Three years later, the US Army conducted another operation against the Southern Cheyenne. On November 27, 1868, Colonel George Custer's soldiers attacked the Black Boiler Village on the Waschito River. The event became known as the Battle of Washita. The Black Cauldron itself was killed, many women and children, and more than 850 Native American horses were shot dead by soldiers. After Custer's expedition, Cheyenne attacks on white Americans increased significantly. In 1869, the US Army conducted a series of punitive operations against the Southern Cheyenne. After the Battle of Summit Springs, in which the High Bison was killed, the warlord of the Psy Warriors, the resistance of the southern Cheyenne went into decline, but in 1874 they took part in the rebellion of commanders and kiosks. In the spring of 1875, the southern Cheyenne, tired of the constant wars, began to give up. After that, they no longer participated in the wars against the Americans.
The Northern Cheyenne fought longer. They took an active part in the Great War of the Sioux and played a significant role in the battles at Rosebad and Little Bighorn. Capitulated in the spring of 1877. Flag of the Northern Cheyennes
Part of the Northern Cheyenne was relocated south to the Indian Territory to the Southern Cheyenne. Due to unbearable conditions, a group of northern Cheyenne led by Little Wolf and Morning Star left the reservation and tried to reach their home lands in the north. Thousands of soldiers pursued hungry warriors, but the Cheyenne managed to repel the attacks and continue their journey north. Later, they split into two parts. The Morning Star group was forced to surrender in October and sent to Fort Robinson. And the Little Wolf and his men were able to get to their former lands where they were allowed to stay. In 1884, the US government formed a reservation for the Northern Cheyenne in Montana, where they still live.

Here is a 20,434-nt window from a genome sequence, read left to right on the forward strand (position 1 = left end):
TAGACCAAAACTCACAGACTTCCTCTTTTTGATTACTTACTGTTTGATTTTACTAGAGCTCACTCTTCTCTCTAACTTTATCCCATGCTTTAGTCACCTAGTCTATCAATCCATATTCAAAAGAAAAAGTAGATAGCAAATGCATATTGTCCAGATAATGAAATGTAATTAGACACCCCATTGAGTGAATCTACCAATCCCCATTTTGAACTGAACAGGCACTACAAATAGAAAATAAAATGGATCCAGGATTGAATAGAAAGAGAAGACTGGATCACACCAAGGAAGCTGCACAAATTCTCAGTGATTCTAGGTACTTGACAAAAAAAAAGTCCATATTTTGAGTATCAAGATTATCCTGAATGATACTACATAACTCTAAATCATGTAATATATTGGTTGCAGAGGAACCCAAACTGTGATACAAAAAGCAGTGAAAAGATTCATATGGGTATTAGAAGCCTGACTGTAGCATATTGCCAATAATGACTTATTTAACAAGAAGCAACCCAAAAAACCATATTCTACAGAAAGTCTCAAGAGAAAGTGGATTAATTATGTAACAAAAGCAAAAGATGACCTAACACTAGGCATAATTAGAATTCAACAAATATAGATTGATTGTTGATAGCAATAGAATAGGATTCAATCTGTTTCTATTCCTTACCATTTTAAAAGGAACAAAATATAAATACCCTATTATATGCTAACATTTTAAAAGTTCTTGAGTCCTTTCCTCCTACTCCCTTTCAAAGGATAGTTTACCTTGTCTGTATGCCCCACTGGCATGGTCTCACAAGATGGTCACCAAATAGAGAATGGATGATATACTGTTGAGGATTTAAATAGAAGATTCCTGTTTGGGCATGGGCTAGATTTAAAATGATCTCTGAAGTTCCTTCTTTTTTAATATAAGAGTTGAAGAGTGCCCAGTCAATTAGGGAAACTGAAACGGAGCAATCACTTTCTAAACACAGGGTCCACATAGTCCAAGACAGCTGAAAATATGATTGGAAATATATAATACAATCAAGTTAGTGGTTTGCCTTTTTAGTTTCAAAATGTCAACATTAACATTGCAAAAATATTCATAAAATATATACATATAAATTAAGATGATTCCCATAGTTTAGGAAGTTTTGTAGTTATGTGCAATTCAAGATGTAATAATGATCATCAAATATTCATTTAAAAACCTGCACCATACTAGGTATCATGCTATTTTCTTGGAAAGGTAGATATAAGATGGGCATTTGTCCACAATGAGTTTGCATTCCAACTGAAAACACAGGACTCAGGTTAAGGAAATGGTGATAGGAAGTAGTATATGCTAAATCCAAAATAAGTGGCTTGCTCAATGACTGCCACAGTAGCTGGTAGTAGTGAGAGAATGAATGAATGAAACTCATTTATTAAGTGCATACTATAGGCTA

The Cheyenne culture is a traditional culture of the Indians of the Great Plains, where the basis of farming is equestrian hunting for buffalo. Cheyenne has been dealing with it since the 19th century. They are also engaged in farming, hunting, fishing, harvesting wild rice, which enriched the pemmican diet.
Going to the nomadic lifestyle, the Cheyenne often moved their camps and lived in a type. The tipi was set at the entrance to the east - the "face" of the sun, because the plains often blew west. Cheyenne camps could be small and consist of 7-20 tipi and huge - when the whole tribe was gathered.
Social Organization
The most important part of the Cheyenne tribal organization was the large family. They professed a bilinear affinity. There was limited polygyny in marriage. The next largest group was the tribal group or community. Relationships in the tribal group were based on the principles of mutual assistance.
↑ J. Grinnell, Fighting Cheyenne, pp. 3-5.
↑ entries / W / WO001.html Oklahoma Historical Society
↑ Arapaho were Permanent Allies of the Cheyenne
↑ Events in the West 1850–1860
↑ J. Grinnell, The Cheyenne Fight, pp. 112–120.